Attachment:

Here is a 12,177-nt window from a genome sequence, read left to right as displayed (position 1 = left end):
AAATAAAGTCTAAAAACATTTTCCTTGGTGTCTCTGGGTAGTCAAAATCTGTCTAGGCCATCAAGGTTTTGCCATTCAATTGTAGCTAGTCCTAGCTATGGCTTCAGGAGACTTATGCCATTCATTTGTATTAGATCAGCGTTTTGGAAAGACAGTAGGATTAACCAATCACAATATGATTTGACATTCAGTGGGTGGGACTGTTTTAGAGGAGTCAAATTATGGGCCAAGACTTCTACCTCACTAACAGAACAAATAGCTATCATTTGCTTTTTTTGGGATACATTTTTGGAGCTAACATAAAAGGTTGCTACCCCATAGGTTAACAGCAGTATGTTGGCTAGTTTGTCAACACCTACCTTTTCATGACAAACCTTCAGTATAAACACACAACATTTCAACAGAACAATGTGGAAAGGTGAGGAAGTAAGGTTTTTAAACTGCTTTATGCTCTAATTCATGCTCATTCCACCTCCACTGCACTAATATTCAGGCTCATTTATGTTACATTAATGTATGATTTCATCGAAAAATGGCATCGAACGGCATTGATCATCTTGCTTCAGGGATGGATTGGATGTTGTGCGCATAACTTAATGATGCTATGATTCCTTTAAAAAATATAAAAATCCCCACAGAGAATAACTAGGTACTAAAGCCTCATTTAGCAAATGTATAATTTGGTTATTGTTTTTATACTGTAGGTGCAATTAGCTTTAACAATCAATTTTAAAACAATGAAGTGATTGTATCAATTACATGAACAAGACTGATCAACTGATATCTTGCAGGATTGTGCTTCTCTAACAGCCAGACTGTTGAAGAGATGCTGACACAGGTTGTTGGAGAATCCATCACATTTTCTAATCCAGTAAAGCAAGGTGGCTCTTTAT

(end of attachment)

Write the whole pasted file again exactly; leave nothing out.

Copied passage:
Here is a 12,177-nt window from a genome sequence, read left to right as displayed (position 1 = left end):
AAATAAAGTCTAAAAACATTTTCCTTGGTGTCTCTGGGTAGTCAAAATCTGTCTAGGCCATCAAGGTTTTGCCATTCAATTGTAGCTAGTCCTAGCTATGGCTTCAGGAGACTTATGCCATTCATTTGTATTAGATCAGCGTTTTGGAAAGACAGTAGGATTAACCAATCACAATATGATTTGACATTCAGTGGGTGGGACTGTTTTAGAGGAGTCAAATTATGGGCCAAGACTTCTACCTCACTAACAGAACAAATAGCTATCATTTGCTTTTTTTGGGATACATTTTTGGAGCTAACATAAAAGGTTGCTACCCCATAGGTTAACAGCAGTATGTTGGCTAGTTTGTCAACACCTACCTTTTCATGACAAACCTTCAGTATAAACACACAACATTTCAACAGAACAATGTGGAAAGGTGAGGAAGTAAGGTTTTTAAACTGCTTTATGCTCTAATTCATGCTCATTCCACCTCCACTGCACTAATATTCAGGCTCATTTATGTTACATTAATGTATGATTTCATCGAAAAATGGCATCGAACGGCATTGATCATCTTGCTTCAGGGATGGATTGGATGTTGTGCGCATAACTTAATGATGCTATGATTCCTTTAAAAAATATAAAAATCCCCACAGAGAATAACTAGGTACTAAAGCCTCATTTAGCAAATGTATAATTTGGTTATTGTTTTTATACTGTAGGTGCAATTAGCTTTAACAATCAATTTTAAAACAATGAAGTGATTGTATCAATTACATGAACAAGACTGATCAACTGATATCTTGCAGGATTGTGCTTCTCTAACAGCCAGACTGTTGAAGAGATGCTGACACAGGTTGTTGGAGAATCCATCACATTTTCTAATCCAGTAAAGCAAGGTGGCTCTTTAT